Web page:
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The men who took on Iron Man and Superman

Last updated on: December 6, 2012 11:58 IST

The men who took on Iron Man and Superman

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Faisal Kidwai in Mumbai

Jason Kothari, who along with Dinesh Shamdasani, is making Valiant a name to be reckoned with in the comics industry, speaks to Faisal Kidwai.

Marvel (Iron Man, Spider-Man, Hulk) and DC Comics (Batman, Superman, and Wonder Woman) have traditionally dominated the global comic-book industry. Jason Kothari, 31, and Dinesh Shamdasani, 31, are bringing up the third front with the New York-based Valiant Entertainment.

The friends, who are comic-book fanatics, bought Valiant Comics after it filed for bankruptcy and are steadily re-establishing its clout. Kothari, chief executive officer, Valiant Entertainment, explains how they are not just proving to be competition for the bigger players, but also becoming a major player in Hollywood.

Tell us about your background.

My parents are from Rajkot in Gujarat. They both studied in Baroda at MS University and came to the US for graduate school. Following this, they worked in New York for 10 years before my father was transferred to Hong Kong while working for a multinational company.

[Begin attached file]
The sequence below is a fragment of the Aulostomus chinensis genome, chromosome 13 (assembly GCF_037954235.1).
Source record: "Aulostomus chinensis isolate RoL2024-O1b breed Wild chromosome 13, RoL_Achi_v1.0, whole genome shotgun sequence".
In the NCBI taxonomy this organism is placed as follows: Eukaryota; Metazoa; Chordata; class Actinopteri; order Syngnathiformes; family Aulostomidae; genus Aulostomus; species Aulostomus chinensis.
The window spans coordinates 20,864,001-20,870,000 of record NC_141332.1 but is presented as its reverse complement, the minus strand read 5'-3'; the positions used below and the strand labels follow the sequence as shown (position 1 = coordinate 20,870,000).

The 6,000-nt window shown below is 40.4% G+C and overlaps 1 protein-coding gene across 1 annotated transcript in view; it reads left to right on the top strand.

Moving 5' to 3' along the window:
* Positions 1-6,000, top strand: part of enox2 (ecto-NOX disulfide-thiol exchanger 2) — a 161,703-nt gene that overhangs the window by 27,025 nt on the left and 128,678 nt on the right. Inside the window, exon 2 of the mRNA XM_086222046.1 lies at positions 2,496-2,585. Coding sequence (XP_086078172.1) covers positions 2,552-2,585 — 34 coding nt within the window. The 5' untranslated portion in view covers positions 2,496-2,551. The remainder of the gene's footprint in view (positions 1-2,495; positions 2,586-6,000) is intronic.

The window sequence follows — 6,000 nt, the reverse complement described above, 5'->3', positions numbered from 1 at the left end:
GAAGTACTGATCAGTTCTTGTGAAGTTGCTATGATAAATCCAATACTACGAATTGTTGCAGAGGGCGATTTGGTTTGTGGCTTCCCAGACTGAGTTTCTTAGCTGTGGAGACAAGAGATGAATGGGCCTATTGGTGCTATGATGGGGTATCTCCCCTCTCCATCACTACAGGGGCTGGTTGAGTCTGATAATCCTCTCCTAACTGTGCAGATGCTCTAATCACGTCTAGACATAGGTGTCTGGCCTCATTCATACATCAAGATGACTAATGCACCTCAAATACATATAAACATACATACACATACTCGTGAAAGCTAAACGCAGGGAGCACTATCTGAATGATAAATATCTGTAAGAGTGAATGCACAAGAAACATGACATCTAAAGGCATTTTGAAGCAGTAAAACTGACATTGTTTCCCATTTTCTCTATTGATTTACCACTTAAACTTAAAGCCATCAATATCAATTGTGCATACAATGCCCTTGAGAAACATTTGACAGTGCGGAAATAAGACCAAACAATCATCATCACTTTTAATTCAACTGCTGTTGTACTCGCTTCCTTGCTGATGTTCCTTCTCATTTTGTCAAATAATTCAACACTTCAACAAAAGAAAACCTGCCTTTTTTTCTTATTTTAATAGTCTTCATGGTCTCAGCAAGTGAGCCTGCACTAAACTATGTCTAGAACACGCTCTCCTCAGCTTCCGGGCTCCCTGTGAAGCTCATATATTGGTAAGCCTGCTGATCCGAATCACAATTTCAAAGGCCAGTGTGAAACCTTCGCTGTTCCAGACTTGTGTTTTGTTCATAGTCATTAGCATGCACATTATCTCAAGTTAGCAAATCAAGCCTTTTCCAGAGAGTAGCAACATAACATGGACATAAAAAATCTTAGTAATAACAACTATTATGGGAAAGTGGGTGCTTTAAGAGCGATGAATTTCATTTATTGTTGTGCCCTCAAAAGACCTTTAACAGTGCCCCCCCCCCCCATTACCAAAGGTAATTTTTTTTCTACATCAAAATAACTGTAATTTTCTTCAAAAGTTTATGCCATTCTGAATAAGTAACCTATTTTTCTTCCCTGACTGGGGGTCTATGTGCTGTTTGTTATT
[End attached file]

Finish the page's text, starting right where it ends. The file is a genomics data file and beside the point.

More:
I grew up in Hong Kong before coming to the US to attend Wharton. I held internships at McKinsey & Co, Merrill Lynch, Ogilvy & Mather, among others, and also worked in private equity, but I was most passionate about the idea of building a company, where I could have a more multi-faceted challenge, more control over my destiny and more upside.

At Wharton, I was active in entrepreneurial programmes, including being mentored by successful alumni entrepreneurs that inspired and encouraged me to follow a similar path.

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Image: Jason Kothari, pictured here. Valiant Entertainment is a New York-based company.
Photographs: Courtesy, Valiant Entertainment

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I will never forget the first job I had as a 15-year-old working for Media Asia Films in Hong Kong, now one of the leading film production and distribution companies in Asia. Part of my job was reviewing film distribution contracts, the other assisting actor Jackie Chan on a film set. I was fascinated to see the process behind movie making and storytelling. It created a lasting impression on me, a strong desire to work in the business of storytelling.